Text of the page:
Comments from Mr. PGC: Throughout history, many people have made lasting contributions to the world of plants. In these pages, we hope to pay tribute to some of them. Our concentration will be primarily on those who have introduced plants to the gardening world, those who have helped spread the word about gardening and those who have made significant contributions to landscaping and landscaping design around the world.

This list will be constantly growing as we add new names. If you have someone who you think should be on the list, please send us an Email.

Often cited as the most celebrated gardener of the seventeenth century, Le Nôtre was considered an architectural genius. His influence was huge in every country in Europe, and he was chiefly responsible for the abolition of the Gothic types of pleasances (secluded spaces), replacing them by vast gardens with impressive avenues, canals, etc. He is often referred to as "the most copied and celebrated landscape designer in western history."

André Le Nôtre was a man of very humble birth since his father, Jean Le Nôtre was a lowly under-gardener at the Tuileries in Paris. His father ultimately became head gardener, and André worked under him as a young man. Le Nôtre did not achieve fame until relatively late in his life.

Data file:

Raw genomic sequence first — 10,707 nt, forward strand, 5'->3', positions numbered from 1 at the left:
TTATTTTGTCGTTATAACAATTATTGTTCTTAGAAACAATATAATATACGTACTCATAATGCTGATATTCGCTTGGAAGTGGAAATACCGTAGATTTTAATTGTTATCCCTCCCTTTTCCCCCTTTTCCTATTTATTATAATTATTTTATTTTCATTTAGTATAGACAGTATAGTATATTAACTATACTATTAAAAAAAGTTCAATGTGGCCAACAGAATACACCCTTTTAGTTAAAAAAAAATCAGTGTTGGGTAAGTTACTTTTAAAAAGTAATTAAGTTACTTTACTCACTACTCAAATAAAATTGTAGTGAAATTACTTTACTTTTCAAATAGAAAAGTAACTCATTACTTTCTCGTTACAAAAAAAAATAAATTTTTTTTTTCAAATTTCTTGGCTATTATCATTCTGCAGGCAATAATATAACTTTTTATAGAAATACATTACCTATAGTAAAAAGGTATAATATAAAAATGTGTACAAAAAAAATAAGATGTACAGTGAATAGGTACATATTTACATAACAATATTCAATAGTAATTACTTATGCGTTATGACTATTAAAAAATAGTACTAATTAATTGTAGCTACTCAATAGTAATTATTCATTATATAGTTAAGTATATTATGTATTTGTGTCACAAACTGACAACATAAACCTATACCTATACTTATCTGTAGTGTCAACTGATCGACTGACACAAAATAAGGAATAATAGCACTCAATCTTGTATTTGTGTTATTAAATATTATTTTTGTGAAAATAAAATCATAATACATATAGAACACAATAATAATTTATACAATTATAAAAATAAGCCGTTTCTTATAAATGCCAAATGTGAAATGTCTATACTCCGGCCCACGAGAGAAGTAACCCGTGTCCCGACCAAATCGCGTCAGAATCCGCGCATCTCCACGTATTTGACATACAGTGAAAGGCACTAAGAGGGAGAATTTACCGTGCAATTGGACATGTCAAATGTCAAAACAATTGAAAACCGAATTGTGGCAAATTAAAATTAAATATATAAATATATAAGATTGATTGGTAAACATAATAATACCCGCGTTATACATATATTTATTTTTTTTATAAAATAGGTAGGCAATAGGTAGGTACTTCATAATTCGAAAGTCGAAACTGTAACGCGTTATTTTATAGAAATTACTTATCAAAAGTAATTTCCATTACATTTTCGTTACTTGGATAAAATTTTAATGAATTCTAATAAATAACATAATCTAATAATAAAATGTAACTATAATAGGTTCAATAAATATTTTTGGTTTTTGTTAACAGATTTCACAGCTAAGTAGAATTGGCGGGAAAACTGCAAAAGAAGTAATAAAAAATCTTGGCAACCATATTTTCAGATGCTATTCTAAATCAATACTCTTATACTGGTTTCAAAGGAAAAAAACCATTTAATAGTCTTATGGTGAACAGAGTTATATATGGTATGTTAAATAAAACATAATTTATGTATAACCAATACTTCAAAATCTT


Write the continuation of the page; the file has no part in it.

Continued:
The French formal style itself is attributed to André Le Nôtre who was known for his very formal and geometrical gardens including those at the Palace of Versailles. His landscapes were all on the very large scale with a strong central axis, framed vistas and formal parterres (gardens on various levels).

The gardens at Chatsworth and Wrest in England are after his style.

Nesfield was a 19th century artist and garden designer who was associated with rose gardens at the Royal Botanic Gardens at Kew, Inverary Castle (Argyll, Scotland), Balcaskie (Fife), Castle Howard (Yorkshire), Whitley Court (Worcestershire) and the yew hedge maze at Somerleyton Hall (Suffolk).

Harold George Nicolson was a British diplomat and author of more than 125 books, including political essays, travel accounts and mystery novels. In 1913 he married the poet and novelist Vita Sackville-West and together they purchased and developed Sissinghurst, one of the world's great gardens, in Kent, England.

  • Nicot, Jean (1530-1600)

    French ambassador to Portugal whose name was used for the genus, Nicotiana (tobacco).

 

Nuttall was an English botanist who came to North America to explore for new plants between 1808 and 1841. He explored the Great Lakes basin and part of the areas previously covered by the Lewis and Clark expeditions earlier in the 19th century.

He named the barberry genus, Mahonia (Oregon Grape Holly), after Bernard M'Mahon.

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